For a heady few years, not too long ago, we thought that Justin Timberlake might be an actor. More than an actor, even: a movie star. Heâ€™d charmed so thoroughly in his gigs hosting Saturday Night Live, though of course his success in that arena came from the happy surprise that he was funny for a singer. That crucial distinction went mostly ignored, though, and Timberlake was jammed into a ton of movies over a very short period of time, roughly 2011 to 2013, hailed to us as a new kind of Cher or, I guess, Frank Sinatra.
There was, on the auspicious side of things, David Fincherâ€™s The Social Network, in which he played cocky manipulator Sean Parker. It was a supporting role, but Timberlake got to say one of the filmâ€™s defining lines. (â€œYou know whatâ€™s cool? A billion dollars.â€�) And then there was the rest of the stuff: a drab romantic comedy called Friends With Benefits, the strenuously R-rated comedy Bad Teacher, the disappointing sci-fi actioner In Time. In 2013, Timberlake once again briefly delighted in the Coen brothersâ€™ Inside Llewyn Davis, a pleasant little dollop that undid some of the shame of that same yearâ€™s Runner Runner, an embarrassingly awful movie about a slick gambler getting in over his head. After that, Timberlake mostly retreated to music, and to the animated Trolls films. (The less said of Wonder Wheel, his 2017 outing with Woody Allen, the better.) Heâ€™d poked around at the movie star thing, and it just hadnâ€™t worked out.
Now, Timberlake is reemerging from his adopted home state of Montana to try his hand in front of the camera again, this time on a more modest scale. His new film is Palmer (Apple TV+, January 29), a small drama directed by Fisher Stevens, about a recent ex-con trying to get his feet back under him. He is, as is cinematic tradition, aided in his growth by a child, his grandmotherâ€™s neighbor. That kid, Sam (Ryder Allen), is picked on at school because heâ€™s into supposedly â€œgirlyâ€� things, like dolls and princesses and wearing dresses and makeup. Will this decidedly 21st century child help the stunted, nearing-40 Millennial learn to live again on the backroads of rural Louisiana? Reader, he will.
The setup for Palmer, written by Cheryl Guerriero (who also wrote the 2006 Paris Hilton vehicle National Lampoonâ€™s Pledge This!), is agreeable enough. Despite yearsâ€™ worth of accumulated clichÃ©, the kid-teaches-adult genre can still yield some fruitâ€”if the kid actor is right, and the sentiment is pitched carefully on the cozier side of cloying. With Palmerâ€™s added element of contemporary, and long overdue, discourse about gender, the film had the wan makings of something respectable enough, a gentle, low-key way for Timberlake to return to the movie star ecosystem.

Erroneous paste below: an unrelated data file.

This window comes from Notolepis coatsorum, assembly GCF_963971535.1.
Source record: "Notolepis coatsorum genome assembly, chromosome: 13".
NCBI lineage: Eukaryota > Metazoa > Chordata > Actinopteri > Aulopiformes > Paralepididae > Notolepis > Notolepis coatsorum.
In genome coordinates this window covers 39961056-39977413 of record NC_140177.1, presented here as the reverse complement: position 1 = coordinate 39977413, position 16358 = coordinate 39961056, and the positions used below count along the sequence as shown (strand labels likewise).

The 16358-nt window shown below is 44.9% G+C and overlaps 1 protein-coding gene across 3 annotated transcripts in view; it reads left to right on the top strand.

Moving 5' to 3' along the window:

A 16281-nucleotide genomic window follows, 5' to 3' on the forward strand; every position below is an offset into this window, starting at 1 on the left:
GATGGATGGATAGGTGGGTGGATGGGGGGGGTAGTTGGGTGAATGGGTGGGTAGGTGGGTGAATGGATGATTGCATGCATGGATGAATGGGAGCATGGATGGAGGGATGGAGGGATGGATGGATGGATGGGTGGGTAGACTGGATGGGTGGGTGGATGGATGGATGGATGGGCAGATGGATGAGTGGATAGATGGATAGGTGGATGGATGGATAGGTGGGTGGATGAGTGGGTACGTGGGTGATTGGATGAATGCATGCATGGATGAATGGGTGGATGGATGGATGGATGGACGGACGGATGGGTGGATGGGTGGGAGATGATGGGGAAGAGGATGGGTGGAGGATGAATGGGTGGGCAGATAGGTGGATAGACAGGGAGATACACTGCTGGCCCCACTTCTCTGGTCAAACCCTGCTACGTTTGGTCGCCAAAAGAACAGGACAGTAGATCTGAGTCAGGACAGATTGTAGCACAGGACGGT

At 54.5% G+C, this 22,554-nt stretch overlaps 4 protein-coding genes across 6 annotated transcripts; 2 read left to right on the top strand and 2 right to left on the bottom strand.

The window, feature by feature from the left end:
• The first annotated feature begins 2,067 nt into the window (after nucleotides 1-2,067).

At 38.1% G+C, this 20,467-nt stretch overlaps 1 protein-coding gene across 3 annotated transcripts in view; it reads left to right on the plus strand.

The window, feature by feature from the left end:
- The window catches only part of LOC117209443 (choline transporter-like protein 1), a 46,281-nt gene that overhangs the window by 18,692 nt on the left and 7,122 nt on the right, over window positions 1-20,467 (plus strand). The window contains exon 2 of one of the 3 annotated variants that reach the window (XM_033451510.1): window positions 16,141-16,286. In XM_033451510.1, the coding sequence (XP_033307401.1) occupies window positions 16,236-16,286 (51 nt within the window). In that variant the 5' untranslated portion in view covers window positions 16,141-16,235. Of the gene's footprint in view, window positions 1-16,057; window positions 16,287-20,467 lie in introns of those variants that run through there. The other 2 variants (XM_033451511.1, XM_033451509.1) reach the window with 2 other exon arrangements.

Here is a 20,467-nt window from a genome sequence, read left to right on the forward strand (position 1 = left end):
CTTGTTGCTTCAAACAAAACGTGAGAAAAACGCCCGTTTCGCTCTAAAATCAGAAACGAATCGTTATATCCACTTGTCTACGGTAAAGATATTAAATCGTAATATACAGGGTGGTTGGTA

In practice, though, Palmer feels as cynical and flimsy as Timberlakeâ€™s old big-budget stabs at movie stardom. The film doesnâ€™t actually show character growth so much as it tells you itâ€™s happening. Palmer goes from reticence to caring about young Samâ€”abandoned by his vaguely drug-addicted shambles of a mother (Juno Temple)â€”to doting father figure in the flash of a few scenes. Palmer develops because thatâ€™s what stories like this require him to do. Stevens, Guerriero, and Timberlake add nothing of the individual detail that would make this specific film, this one manâ€™s journey, mean anything on its own.Â
As for the matter of Samâ€™s gender expression, itâ€™s handled with a bare minimum of sensitivityâ€”but never with any real nuance. Thereâ€™s not even much discussion of it. Samâ€™s non-conforming identity is ultimately pretty incidental, used as a mere crutch to underscore Palmerâ€™s innate goodness and compassion. The movie seems utterly unconcerned with the realities of Samâ€™s life, his future, his needs beyond the close male care provided by Palmer. Heâ€™s a piece of the Palmer puzzle, slotted in next to Palmerâ€™s love interest, teacher Maggie (Alisha Wainwright), whose presence as one of very few Black people in the film serves as proof that good olâ€™ Louisiana boy Palmer isnâ€™t racist.
The film is going for up-close, intimate, spare human drama, but it cuts every corner it can to get to its emotional payoff. Timberlake goes for man-of-few-words (or Man of the Woods) stoicism and comes off just as passively invested as the rest of the movie; the point is that heâ€™s doing it, not how itâ€™s done or what is being said.Â
Palmer is a sneaky kind of vanity project. Itâ€™s not one that gestures toward or further emboldens Timberlakeâ€™s shining celebrity profile. Instead, it works to shrink and reshape Timberlake into a serious actor with a political heart, imbued with a mission toward social justice. It feels more like a calculating read of the moment than a genuine conviction. Even Mark Wahlberg, in the upcoming drama now called Joe Bell, has made a more earnest attempt at tackling a cause far from his lived experience. Palmer is the microwave meal version of that flawed but decent film, hasty and cold at the center. It provokes no sympathy, let alone the warm, â€œwelcome backâ€� regard for Timberlake itâ€™s determined to stoke. At least Runner Runner 2 would have been something closer to sincere.
Where to Watch Palmer:
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